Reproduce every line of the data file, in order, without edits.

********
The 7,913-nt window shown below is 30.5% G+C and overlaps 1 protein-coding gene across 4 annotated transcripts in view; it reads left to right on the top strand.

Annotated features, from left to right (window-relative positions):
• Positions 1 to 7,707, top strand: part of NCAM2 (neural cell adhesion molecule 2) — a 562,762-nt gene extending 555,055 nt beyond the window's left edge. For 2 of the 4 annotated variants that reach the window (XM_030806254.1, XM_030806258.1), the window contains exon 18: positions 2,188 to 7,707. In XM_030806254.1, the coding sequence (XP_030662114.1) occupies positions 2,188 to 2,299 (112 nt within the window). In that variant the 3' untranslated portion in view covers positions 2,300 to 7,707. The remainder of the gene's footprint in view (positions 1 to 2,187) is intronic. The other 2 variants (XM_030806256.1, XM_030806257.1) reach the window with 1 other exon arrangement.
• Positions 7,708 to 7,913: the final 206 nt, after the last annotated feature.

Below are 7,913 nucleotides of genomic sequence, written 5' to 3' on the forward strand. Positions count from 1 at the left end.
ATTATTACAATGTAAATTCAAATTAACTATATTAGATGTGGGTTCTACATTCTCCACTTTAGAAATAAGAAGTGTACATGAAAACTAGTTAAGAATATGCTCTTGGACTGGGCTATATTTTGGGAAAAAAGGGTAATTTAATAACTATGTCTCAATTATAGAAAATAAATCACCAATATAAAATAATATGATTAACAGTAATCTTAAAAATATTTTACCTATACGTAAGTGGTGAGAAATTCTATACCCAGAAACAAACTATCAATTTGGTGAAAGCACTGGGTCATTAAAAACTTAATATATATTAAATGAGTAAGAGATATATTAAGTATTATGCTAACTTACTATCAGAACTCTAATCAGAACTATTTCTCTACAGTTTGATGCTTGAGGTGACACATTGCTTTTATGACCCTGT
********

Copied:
The 7,913-nt window shown below is 30.5% G+C and overlaps 1 protein-coding gene across 4 annotated transcripts in view; it reads left to right on the top strand.

Annotated features, from left to right (window-relative positions):
• Positions 1 to 7,707, top strand: part of NCAM2 (neural cell adhesion molecule 2) — a 562,762-nt gene extending 555,055 nt beyond the window's left edge. For 2 of the 4 annotated variants that reach the window (XM_030806254.1, XM_030806258.1), the window contains exon 18: positions 2,188 to 7,707. In XM_030806254.1, the coding sequence (XP_030662114.1) occupies positions 2,188 to 2,299 (112 nt within the window). In that variant the 3' untranslated portion in view covers positions 2,300 to 7,707. The remainder of the gene's footprint in view (positions 1 to 2,187) is intronic. The other 2 variants (XM_030806256.1, XM_030806257.1) reach the window with 1 other exon arrangement.
• Positions 7,708 to 7,913: the final 206 nt, after the last annotated feature.

Below are 7,913 nucleotides of genomic sequence, written 5' to 3' on the forward strand. Positions count from 1 at the left end.
ATTATTACAATGTAAATTCAAATTAACTATATTAGATGTGGGTTCTACATTCTCCACTTTAGAAATAAGAAGTGTACATGAAAACTAGTTAAGAATATGCTCTTGGACTGGGCTATATTTTGGGAAAAAAGGGTAATTTAATAACTATGTCTCAATTATAGAAAATAAATCACCAATATAAAATAATATGATTAACAGTAATCTTAAAAATATTTTACCTATACGTAAGTGGTGAGAAATTCTATACCCAGAAACAAACTATCAATTTGGTGAAAGCACTGGGTCATTAAAAACTTAATATATATTAAATGAGTAAGAGATATATTAAGTATTATGCTAACTTACTATCAGAACTCTAATCAGAACTATTTCTCTACAGTTTGATGCTTGAGGTGACACATTGCTTTTATGACCCTGT